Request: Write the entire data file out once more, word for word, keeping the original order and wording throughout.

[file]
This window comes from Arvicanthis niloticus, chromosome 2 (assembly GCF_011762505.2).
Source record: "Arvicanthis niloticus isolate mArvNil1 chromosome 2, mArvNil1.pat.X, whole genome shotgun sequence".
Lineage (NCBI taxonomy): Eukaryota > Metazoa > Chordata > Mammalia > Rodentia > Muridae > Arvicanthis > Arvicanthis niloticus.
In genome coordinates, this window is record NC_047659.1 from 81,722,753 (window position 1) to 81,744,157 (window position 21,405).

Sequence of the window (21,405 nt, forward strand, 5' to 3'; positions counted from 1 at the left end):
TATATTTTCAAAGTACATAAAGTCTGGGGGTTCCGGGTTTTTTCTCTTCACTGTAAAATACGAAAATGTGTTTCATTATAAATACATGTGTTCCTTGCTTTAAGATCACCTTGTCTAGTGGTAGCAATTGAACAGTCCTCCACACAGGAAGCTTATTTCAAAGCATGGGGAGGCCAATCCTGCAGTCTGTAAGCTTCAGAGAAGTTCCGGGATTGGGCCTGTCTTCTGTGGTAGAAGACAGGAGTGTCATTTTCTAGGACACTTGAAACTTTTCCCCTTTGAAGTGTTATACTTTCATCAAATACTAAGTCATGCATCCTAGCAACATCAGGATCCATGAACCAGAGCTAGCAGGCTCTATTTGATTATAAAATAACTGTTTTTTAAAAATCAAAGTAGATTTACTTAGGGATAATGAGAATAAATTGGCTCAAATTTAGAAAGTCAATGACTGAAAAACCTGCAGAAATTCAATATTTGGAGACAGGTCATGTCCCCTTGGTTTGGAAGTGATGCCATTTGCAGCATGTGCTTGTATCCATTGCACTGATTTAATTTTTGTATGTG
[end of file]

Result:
This window comes from Arvicanthis niloticus, chromosome 2 (assembly GCF_011762505.2).
Source record: "Arvicanthis niloticus isolate mArvNil1 chromosome 2, mArvNil1.pat.X, whole genome shotgun sequence".
Lineage (NCBI taxonomy): Eukaryota > Metazoa > Chordata > Mammalia > Rodentia > Muridae > Arvicanthis > Arvicanthis niloticus.
In genome coordinates, this window is record NC_047659.1 from 81,722,753 (window position 1) to 81,744,157 (window position 21,405).

Sequence of the window (21,405 nt, forward strand, 5' to 3'; positions counted from 1 at the left end):
TATATTTTCAAAGTACATAAAGTCTGGGGGTTCCGGGTTTTTTCTCTTCACTGTAAAATACGAAAATGTGTTTCATTATAAATACATGTGTTCCTTGCTTTAAGATCACCTTGTCTAGTGGTAGCAATTGAACAGTCCTCCACACAGGAAGCTTATTTCAAAGCATGGGGAGGCCAATCCTGCAGTCTGTAAGCTTCAGAGAAGTTCCGGGATTGGGCCTGTCTTCTGTGGTAGAAGACAGGAGTGTCATTTTCTAGGACACTTGAAACTTTTCCCCTTTGAAGTGTTATACTTTCATCAAATACTAAGTCATGCATCCTAGCAACATCAGGATCCATGAACCAGAGCTAGCAGGCTCTATTTGATTATAAAATAACTGTTTTTTAAAAATCAAAGTAGATTTACTTAGGGATAATGAGAATAAATTGGCTCAAATTTAGAAAGTCAATGACTGAAAAACCTGCAGAAATTCAATATTTGGAGACAGGTCATGTCCCCTTGGTTTGGAAGTGATGCCATTTGCAGCATGTGCTTGTATCCATTGCACTGATTTAATTTTTGTATGTG